Illustration (Image Credit: Wix)
Wednesday was an absolutely amazing day -- if you live by the weather. It was a quite mild 20+ Celsius (60s Fahrenheit) degrees. The sun was comfortably warm, the humidity was low, and the wind even lower. Contrast that with Thursday, which was almost hot, with strong winds and the air full of Sinai dust. In fact, our dust forecast maps showed "red" values. It's been a while since I've seen such high values. Fortunately, the storm has passed, and so has the dust. Springtime is often a time for strong winds, especially in our area. The desert areas over Africa and Saudi Arabia are heating up, while areas to our north (and the sea) remain relatively cool. The contrast is producing strong pressure gradients and hence our winds. I've actually lost two kippot (head coverings) in the last week. They've simply flown off the top of my head. I am hoping that they're not lost, but have found a home on the top of someone else's head. My wife suggest that I considering selling weather paraphernalia to match the weather -- in this case single use kippot (perhaps made of paper) -- like paper plates (but decorative). These would be perfect for the season, and environmentally friendly too. The weather map shows that the next couple of days and the next week will be predominately under the influence of Mediterranean low pressure originating from Europe. This means cooler temperatures and a chance of showers (at the beginning and end of the week). In fact the end of next week should be as chilly as its been in quite a while. Of course, as soon as the jackets come out they'll probably go in (the closet) the week after (which may be quite warm).
Image credit: The Jerusalem Herald
It seems like we've had all types of weather this winter -- rain, wind, dust, and even a few (or was that several) snowflakes. It's a great combination, indicating that things have really changed for the better here. In fact, things (especially the availability of consumer goods) have been much better for many years. When I was first married, my wife mentioned even then that you could find just about anything you needed at the store or want in the supermarket. Having come from the US, I remarked that you couldn't find blueberries. About five minutes later, there was a knock at the door. A young man had arrived from the Golan and was selling blueberries. Since then, I've been able to purchase frozen blueberries, and this winter saw the arrival of blueberries from Chile. They come in small packages, though, and are quite expensive. This was the reason that I moved about 900 kg of mixed volcanic rock and peat moss to my backyard today. I've been experimenting with growing blueberries in pots (blueberries need acidic soil and the soil in Gush Etzion (actually, anywhere outside the Golan) is basic -- so pots are required). I've grown plants from seed -- and have demonstrated that the idea of the "survival of the fittest" applies to blueberries, too. Out of about 5000 seeds I have 10+ plants (and even picked blueberries last year from two of them). But, in case you're not the gardening type, you'll be glad to know that private research groups have also been experimenting with growing small fruits from America (etc.) and have been providing young blueberry (and raspberry) bushes for enterprising individuals to grow and sell their fruits to local stores. So, we may (or is that will?) really have blueberries in Israel in the next year or so. We may also have a new Prime Minister. I'll bet the blueberries come first.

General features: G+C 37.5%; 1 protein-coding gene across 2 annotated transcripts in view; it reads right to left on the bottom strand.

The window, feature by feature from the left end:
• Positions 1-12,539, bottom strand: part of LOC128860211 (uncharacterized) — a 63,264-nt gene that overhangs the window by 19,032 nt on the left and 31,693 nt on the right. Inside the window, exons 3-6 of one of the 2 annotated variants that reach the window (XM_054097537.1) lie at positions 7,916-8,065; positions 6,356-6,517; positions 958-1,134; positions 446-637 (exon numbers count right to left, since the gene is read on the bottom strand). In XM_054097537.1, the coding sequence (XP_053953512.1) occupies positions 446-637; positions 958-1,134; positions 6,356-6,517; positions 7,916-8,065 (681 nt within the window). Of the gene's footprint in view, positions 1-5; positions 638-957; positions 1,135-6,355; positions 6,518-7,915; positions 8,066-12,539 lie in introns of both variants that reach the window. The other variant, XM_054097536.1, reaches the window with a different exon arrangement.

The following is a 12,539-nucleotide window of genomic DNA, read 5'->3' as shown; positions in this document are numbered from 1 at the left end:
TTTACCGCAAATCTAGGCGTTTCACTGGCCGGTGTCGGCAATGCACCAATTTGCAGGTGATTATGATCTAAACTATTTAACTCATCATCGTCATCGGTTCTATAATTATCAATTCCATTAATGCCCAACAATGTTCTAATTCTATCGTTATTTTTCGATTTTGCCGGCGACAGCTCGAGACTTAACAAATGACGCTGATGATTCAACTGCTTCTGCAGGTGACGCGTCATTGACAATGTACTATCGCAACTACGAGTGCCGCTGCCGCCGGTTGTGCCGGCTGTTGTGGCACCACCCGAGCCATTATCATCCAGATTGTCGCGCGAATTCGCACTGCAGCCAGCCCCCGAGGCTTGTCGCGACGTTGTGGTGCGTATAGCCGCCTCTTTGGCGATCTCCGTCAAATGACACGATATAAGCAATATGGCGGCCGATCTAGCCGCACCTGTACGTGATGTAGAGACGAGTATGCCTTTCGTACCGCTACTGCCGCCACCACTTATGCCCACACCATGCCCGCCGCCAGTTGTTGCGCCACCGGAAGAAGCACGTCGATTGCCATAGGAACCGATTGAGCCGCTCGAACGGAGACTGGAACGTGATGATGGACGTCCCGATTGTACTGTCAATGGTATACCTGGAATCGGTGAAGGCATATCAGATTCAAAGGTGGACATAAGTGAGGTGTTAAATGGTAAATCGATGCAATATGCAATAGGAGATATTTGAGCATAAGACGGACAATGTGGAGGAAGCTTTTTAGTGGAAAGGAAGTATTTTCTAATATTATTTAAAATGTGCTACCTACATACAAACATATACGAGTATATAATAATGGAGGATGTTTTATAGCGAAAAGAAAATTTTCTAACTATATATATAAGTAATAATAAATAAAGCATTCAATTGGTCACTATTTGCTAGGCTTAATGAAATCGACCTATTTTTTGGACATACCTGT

Dr. Lynn is a lecturer at The Hebrew University of Jerusalem, Earth Sciences Department. He is also CEO of Weather It Is, LTD, a company that specializes in reducing weather risk.